24 August 2019: Almost as ubiquitous in Colombia as empanadas are arepas, a maize-based bread originating in South America’s northern Andes region. For centuries, arepas were an important staple in the diet of impoverished Venezuelans and Colombians, but today they are eaten by rich and poor alike and are considered a national food for both countries. Arepas are part of the daily diet in place of bread for most Colombians who love their versatility. They can be fried or baked, served plain or with a filling and at any time of the day as a snack, starter or appetizer. Ajiaco offers arepas not stuffed, but as accompaniment for other items. The chicharepa, for example, is served with chicharrones, the choriarepa with chorizo and the morciarepa with morcillas (a blood sausage stuffed with pig’s blood, rice, onions, and spices). The morciarepa is a rather thick sausage predictably with a lot of flavor. It’s not for everyone, but if you have an adventurous bent, you should enjoy it.
24 August 2019: Arroz con pollo (rice with chicken), believed to be a Creole variant of Spanish paella, is a traditional dish of Spain and Latin American countries. Traditional, however, doesn’t mean it’s prepared the same way or with the same ingredients in all the countries in which it’s served. The version served in New Mexican family homes (forgive me, mom) may be the most boring, especially in comparison with the Colombian version. Featuring a medley of vegetables (carrot cubes, green beans, peas), seasoned rice and moist shredded chicken breast, Ajiaco’s arroz con pollo is as beautiful to ogle as it is delicious to eat. With a texture somewhat similar to risotto and a panoply of vibrant colors arranged in a pyramidal shape, it’s one of those rare dishes you might not be able to pass up in future visits to Ajiaco. Artful plating doesn’t end with the arroz. The salad is a melange of fresh greens festooned with radishes, carrots and cucumbers enlivened with a passionfruit dressing that offers sweet, citrusy notes. Sweet plantain slices round off a superb plate.
24 August 2019: Often too lazy to cook for myself during my last carefree year of bachelorhood, I indulged on a diet of breakfast cereal (Jerry Seinfeld would be proud) and Chef Boyardee canned pastas. That is until I told Kim, then my fiancee, who made me promise to “give up that crap.” Though it took considerably more effort, I began over-compensating by preparing such dishes as paella. The painstakingly laborious process of preparing paella certainly gave me an appreciation for Ajiaco’s Paella Colombiana (octopus, clams, shrimp, mussels, surimi, chorizo, white wine, rice, bell pepper, plantain, creole sauce). Surimi, by the way, is a a gel made primarily from Alaska pollock that’s been processed into other kinds of seafood. Ajiaco’s rendition of paella is considerably better than the one I made at my Swindon flat. In fact, it’s one of the best versions to ever cross my lips. It’s at least as good as Ajiaco’s arroz con pollo and that’s saying something.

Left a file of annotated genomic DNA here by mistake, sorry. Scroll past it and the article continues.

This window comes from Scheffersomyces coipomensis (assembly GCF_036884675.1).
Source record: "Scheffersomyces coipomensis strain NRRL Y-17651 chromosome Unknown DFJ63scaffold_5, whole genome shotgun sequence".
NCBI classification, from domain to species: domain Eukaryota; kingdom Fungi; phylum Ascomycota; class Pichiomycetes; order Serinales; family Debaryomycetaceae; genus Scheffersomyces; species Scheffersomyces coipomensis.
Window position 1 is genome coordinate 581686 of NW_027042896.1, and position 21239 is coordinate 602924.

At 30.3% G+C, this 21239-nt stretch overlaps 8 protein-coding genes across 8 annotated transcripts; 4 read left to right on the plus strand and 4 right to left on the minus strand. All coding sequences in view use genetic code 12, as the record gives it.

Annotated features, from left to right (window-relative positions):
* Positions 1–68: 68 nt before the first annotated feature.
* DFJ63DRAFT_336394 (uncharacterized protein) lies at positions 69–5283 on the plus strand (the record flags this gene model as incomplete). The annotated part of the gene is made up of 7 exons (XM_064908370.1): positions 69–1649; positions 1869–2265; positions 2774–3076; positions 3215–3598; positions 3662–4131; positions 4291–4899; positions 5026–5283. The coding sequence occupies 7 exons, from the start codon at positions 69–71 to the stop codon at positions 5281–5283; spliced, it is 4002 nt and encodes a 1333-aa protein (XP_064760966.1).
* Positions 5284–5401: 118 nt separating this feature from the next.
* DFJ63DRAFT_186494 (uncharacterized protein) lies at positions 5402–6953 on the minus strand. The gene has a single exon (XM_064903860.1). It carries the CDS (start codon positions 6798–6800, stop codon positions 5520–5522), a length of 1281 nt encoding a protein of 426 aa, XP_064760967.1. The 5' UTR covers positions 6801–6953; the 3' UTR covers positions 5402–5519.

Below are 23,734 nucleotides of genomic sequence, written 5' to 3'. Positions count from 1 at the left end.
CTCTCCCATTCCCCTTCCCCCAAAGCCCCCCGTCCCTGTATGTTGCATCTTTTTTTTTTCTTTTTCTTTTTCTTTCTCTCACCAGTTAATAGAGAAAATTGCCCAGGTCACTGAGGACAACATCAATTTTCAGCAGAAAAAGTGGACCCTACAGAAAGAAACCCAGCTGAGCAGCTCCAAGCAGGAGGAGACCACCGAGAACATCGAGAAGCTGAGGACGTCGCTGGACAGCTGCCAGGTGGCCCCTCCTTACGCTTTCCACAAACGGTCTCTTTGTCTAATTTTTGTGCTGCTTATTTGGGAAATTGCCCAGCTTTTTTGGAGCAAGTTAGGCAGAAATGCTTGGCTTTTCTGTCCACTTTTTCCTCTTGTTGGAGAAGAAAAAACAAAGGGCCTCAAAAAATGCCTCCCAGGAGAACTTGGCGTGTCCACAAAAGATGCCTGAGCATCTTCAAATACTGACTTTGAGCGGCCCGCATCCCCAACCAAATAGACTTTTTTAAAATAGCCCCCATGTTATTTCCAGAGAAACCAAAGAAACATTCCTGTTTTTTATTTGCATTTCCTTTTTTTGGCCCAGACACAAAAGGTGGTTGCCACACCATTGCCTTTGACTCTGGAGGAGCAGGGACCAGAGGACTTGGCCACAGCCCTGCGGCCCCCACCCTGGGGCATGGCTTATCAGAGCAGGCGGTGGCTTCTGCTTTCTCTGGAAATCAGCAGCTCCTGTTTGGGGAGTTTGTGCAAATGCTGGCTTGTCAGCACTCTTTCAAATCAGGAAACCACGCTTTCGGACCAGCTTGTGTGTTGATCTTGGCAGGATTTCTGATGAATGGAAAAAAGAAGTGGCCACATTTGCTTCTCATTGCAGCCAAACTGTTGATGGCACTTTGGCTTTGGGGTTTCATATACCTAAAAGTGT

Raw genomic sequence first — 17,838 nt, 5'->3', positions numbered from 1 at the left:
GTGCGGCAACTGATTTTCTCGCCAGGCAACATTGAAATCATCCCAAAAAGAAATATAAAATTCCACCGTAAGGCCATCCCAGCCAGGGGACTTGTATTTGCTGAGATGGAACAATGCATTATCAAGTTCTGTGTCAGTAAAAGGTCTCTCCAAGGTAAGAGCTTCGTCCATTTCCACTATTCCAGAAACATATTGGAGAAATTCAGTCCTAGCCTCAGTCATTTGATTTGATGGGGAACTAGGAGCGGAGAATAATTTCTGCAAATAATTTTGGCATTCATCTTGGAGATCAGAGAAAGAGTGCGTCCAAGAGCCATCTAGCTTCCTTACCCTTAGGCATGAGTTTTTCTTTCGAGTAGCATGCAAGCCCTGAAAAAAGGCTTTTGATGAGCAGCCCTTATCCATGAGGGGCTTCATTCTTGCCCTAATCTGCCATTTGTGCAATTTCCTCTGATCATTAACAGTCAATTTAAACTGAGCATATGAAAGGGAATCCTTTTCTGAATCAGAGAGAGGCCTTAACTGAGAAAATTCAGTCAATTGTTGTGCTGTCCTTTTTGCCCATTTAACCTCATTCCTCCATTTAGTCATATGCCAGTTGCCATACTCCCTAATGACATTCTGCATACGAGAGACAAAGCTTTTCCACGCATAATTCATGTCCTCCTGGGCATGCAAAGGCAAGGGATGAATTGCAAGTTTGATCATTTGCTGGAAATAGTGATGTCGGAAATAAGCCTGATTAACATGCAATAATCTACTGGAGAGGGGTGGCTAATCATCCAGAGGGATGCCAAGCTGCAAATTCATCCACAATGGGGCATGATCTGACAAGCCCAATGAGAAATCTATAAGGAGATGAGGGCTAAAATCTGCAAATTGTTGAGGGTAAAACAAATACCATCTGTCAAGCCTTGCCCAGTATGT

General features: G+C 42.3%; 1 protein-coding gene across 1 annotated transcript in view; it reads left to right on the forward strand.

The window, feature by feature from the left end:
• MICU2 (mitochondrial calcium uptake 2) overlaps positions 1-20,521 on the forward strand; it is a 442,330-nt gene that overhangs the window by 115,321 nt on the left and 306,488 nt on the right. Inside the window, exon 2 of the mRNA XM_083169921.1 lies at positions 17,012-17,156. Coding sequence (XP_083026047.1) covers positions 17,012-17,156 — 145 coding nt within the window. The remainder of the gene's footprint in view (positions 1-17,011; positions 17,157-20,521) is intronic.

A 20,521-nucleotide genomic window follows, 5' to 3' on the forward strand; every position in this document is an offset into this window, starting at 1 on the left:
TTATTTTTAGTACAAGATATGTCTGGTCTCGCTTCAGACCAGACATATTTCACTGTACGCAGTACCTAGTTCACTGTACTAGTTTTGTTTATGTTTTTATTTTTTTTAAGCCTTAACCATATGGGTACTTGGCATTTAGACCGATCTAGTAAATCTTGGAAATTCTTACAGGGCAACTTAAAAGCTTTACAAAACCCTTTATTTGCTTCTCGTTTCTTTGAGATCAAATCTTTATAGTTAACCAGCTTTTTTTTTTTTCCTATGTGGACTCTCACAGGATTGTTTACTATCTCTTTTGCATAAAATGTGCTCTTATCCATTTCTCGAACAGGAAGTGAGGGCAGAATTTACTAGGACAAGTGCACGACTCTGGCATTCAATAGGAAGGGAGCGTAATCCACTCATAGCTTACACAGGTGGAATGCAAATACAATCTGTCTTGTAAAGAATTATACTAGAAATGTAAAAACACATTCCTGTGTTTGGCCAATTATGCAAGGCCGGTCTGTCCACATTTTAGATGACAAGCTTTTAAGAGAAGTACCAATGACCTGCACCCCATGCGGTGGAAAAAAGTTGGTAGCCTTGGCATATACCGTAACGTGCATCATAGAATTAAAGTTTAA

24 August 2019: Ajiaco doesn’t have a large postres (dessert) menu, offering only three items: platano con queso (plantain with cheese and guava), arepa de chocolo (sweet corn cake with cheese and cream) and flan de cafe (coffee flan). It goes without saying that the flan de cafe is made with Colombian coffee (no Juan Valdez jokes, please). What does need to be said, nay shouted from rooftops, is how tasty this terrific timbale of addictive deliciousness is. Unlike some traditional flan, this version isn’t cloying, and is balanced by the punchy, bitter coffee flavor permeating the dessert. A sauce made from raspberries and blackberries is drizzled on the flan and on the plate.
New Mexico may not be blessed with a profusion o Colombian restaurants, but the one we do have was rated one of the ten best Colombian restaurants in America for 2015 according to Tabelog, a “dynamic, interactive environment where users can come together over a shared passion for fine dining.” In fact, Albuquerque’s very own Ajiaco Colombian Bistro was ranked eighth. Tabelog captured the essence of Ajiaco: “Ajaico offers contemporary dishes presented gourmet style, stacked high with creative garnishes and some amazing deserts. Their dining room is minimalist with light wood and exposed light bulbs. Ajaico is set among the boutiques and quaint shops in Nob Hill.” Ajiaco has come a long way from the days in which it was best known for its charbroiled chicken.
In its annual Food & Wine issue for 2017, Albuquerque The Magazine awarded Ajiaco Colombian Bistro a Hot Plate Award signifying the selection of its Bandeja Paisa as one of the “dishes…that’s lighting a fire under the city’s culinary scene.” Considering the thousands of potential selections, to be singled out is quite an honor.
Dining at the Ajiaco Colombian Bistro may not fully explain why Colombia has been twice rated the world’s happiest country, but you’ll get the feeling that Colombians are happy in large part because their cuisine is so good. Visit Ajiaco and you’ll be happy, too.
Ajiaco Colombian Bistro
3216 Silver Avenue, S.E.
Albuquerque, New Mexico
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LATEST VISIT: 24 August 2019
1st VISIT: 8 January 2015
# OF VISITS: 2
BEST BET: Arroz Con Pollo, Platano Con Queso, Short Rib Soup, Pechuga a la Plancha, Chicken Empanada, Beef Empanada, Choriarepa, Morciarepa, Paella Colombiana, Flan De Cafe